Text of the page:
The banks policy of forbearance has limited the supply of hardship sales to a small trickle and they now may also benefit from the turn in prices, with each increase adding valuable capital to their balance sheets. New builds have almost ceased as current market prices don’t support a sustainable profit for builders and, as result, we have a short supply of three- and four-bed houses in the city.

If you are prepared to consider a move away from the city, a visit to one of the property portals would give you a choice of 190 four-beds for under €400,000 in Co Dublin. Places such as Swords, Lucan and Saggart to name just three can still provide a choice of attractive homes for low prices to buyers prepared to consider an area new to them. Supply spikes could well be a feature of the market over the coming years and latent demand for family homes will push prices upwards for the foreseeable future.

Our advice is to broaden your search in terms of localities. If you find a home that suits your needs and that you can afford to buy, then seriously consider buying it.

* John Craddock is a member of the Residential Agency Professional Group of the Society of Chartered Surveyors Ireland

Q: We are about to sign the purchase contract for a four-bed semi-detached house built in the 1950s. We asked a friend with surveying experience to throw an eye over the house before we entered the final bidding process, and she was happy enough there were no major structural problems. Now we keep hearing from friends if they had their time again they would have conducted a more thorough survey before buying their homes. Can we get someone in again to look over the house at this late stage, and if so, is there a checklist of snags to look out for?

A: No it is not too late, but you may antagonise the vendor by arranging what they will see as a second survey. You certainly should get a detailed survey done. A seller is under no obligation to disclose defects in a property. There is little consumer protection in buying a house, and the classic defence of caveat emptor (let the buyer beware) rules in the property market.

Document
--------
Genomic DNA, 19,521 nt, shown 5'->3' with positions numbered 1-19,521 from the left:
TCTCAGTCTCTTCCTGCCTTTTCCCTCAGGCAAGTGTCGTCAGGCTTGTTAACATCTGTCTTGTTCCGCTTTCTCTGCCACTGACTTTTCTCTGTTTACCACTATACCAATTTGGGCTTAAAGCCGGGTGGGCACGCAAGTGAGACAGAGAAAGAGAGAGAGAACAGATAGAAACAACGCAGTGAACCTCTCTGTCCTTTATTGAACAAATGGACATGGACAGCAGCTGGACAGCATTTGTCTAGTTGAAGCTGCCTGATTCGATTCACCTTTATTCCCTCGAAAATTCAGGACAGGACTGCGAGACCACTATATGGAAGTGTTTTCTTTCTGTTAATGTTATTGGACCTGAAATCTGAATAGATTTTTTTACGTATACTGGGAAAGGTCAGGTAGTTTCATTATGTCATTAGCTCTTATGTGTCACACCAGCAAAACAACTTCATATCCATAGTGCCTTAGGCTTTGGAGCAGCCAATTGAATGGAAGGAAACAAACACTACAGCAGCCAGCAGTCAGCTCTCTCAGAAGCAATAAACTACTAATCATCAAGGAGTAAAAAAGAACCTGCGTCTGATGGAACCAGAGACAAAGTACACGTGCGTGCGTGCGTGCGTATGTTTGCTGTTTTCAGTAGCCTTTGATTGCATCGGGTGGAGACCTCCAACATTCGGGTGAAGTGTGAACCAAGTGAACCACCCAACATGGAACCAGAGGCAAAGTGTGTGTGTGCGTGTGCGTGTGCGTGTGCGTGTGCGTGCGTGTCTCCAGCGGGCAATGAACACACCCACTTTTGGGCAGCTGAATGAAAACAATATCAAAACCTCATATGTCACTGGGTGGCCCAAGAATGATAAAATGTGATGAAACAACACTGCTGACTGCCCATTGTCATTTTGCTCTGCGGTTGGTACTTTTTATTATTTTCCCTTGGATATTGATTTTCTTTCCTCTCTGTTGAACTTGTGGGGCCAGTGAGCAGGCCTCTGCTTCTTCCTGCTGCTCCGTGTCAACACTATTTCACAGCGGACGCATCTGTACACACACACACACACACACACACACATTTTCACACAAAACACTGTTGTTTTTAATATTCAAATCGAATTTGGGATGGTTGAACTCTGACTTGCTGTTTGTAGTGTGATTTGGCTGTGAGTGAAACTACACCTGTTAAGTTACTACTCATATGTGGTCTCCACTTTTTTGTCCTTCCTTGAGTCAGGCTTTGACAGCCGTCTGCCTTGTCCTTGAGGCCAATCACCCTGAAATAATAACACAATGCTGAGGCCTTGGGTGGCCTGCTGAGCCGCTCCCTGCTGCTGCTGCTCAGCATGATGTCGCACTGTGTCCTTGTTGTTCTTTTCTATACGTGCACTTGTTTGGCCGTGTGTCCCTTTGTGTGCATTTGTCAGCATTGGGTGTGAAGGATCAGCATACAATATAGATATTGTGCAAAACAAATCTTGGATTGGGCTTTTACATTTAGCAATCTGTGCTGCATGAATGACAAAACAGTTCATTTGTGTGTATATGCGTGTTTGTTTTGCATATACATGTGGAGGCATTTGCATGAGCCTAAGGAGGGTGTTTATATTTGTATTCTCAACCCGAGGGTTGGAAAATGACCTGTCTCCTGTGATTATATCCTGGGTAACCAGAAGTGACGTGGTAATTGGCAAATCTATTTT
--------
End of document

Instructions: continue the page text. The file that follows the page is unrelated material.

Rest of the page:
The timing of the survey is important, and in a private-treaty sale it should be done before you sign the contract for sale. Your solicitor will advise you best on this. If for whatever reason you must sign now and have not had the time to commission a building survey, your solicitor may add in a “subject to survey” clause which provides for a change of mind should the survey report advise pulling out. But the contract for sale binds the parties to the completion of the sale. If you withdraw from the sale after this contract has been signed, you may lose your deposit.

A surveyor will undertake a building survey report prior to signing contracts. This is a detailed inspection of all elements of the dwelling, including roofs, roof voids (attics), walls, ceilings, floors, internal joinery, services, insulation, external grounds, out-houses and boundaries. Other issues that are foremost on the mind of buyers today include pyrite and fire-prevention issues.

Depending on the location of the property it would be worth conducting a planning search, a boundary check and a review of certificates of compliance, which will confirm that any extensions and alterations are built in accordance with the conditions of the planning permission and in compliance with building regulations or building bye-laws.

* Pat McGovern is a Chartered Building Surveyor,

Got a query?

Send your queries to or to Property Clinic, The Irish Times, 24-28 Tara Street, Dublin 2.

This column is a readers’ service. Advice given is general and individual advice should always be sought